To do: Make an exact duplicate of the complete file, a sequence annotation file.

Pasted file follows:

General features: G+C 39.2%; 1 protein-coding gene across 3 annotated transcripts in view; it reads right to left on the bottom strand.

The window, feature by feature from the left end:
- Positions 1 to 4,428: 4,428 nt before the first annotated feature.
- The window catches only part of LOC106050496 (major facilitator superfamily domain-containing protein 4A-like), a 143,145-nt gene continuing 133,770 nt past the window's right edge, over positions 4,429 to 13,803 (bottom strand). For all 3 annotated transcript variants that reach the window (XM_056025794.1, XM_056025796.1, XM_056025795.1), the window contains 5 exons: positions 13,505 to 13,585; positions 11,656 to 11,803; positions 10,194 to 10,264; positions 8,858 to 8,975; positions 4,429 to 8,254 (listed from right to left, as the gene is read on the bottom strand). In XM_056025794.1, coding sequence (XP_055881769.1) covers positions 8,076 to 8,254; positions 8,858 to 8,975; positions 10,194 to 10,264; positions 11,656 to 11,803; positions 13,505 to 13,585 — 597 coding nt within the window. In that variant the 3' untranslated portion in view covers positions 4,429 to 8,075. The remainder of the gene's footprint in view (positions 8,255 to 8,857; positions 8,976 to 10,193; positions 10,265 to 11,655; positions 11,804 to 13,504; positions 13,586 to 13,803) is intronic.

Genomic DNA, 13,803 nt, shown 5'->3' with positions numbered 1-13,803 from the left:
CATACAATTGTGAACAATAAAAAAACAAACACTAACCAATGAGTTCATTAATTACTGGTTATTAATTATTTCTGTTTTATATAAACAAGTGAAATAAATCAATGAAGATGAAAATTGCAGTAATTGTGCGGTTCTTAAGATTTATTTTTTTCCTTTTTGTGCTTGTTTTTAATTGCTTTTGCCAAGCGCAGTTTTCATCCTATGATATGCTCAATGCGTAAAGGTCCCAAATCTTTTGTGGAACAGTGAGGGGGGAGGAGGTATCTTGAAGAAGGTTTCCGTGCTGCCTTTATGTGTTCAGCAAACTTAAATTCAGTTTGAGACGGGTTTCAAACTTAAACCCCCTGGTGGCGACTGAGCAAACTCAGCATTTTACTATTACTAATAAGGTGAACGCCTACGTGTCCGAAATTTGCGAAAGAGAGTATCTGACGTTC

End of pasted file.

General features: G+C 39.2%; 1 protein-coding gene across 3 annotated transcripts in view; it reads right to left on the bottom strand.

The window, feature by feature from the left end:
- Positions 1 to 4,428: 4,428 nt before the first annotated feature.
- The window catches only part of LOC106050496 (major facilitator superfamily domain-containing protein 4A-like), a 143,145-nt gene continuing 133,770 nt past the window's right edge, over positions 4,429 to 13,803 (bottom strand). For all 3 annotated transcript variants that reach the window (XM_056025794.1, XM_056025796.1, XM_056025795.1), the window contains 5 exons: positions 13,505 to 13,585; positions 11,656 to 11,803; positions 10,194 to 10,264; positions 8,858 to 8,975; positions 4,429 to 8,254 (listed from right to left, as the gene is read on the bottom strand). In XM_056025794.1, coding sequence (XP_055881769.1) covers positions 8,076 to 8,254; positions 8,858 to 8,975; positions 10,194 to 10,264; positions 11,656 to 11,803; positions 13,505 to 13,585 — 597 coding nt within the window. In that variant the 3' untranslated portion in view covers positions 4,429 to 8,075. The remainder of the gene's footprint in view (positions 8,255 to 8,857; positions 8,976 to 10,193; positions 10,265 to 11,655; positions 11,804 to 13,504; positions 13,586 to 13,803) is intronic.

Genomic DNA, 13,803 nt, shown 5'->3' with positions numbered 1-13,803 from the left:
CATACAATTGTGAACAATAAAAAAACAAACACTAACCAATGAGTTCATTAATTACTGGTTATTAATTATTTCTGTTTTATATAAACAAGTGAAATAAATCAATGAAGATGAAAATTGCAGTAATTGTGCGGTTCTTAAGATTTATTTTTTTCCTTTTTGTGCTTGTTTTTAATTGCTTTTGCCAAGCGCAGTTTTCATCCTATGATATGCTCAATGCGTAAAGGTCCCAAATCTTTTGTGGAACAGTGAGGGGGGAGGAGGTATCTTGAAGAAGGTTTCCGTGCTGCCTTTATGTGTTCAGCAAACTTAAATTCAGTTTGAGACGGGTTTCAAACTTAAACCCCCTGGTGGCGACTGAGCAAACTCAGCATTTTACTATTACTAATAAGGTGAACGCCTACGTGTCCGAAATTTGCGAAAGAGAGTATCTGACGTTC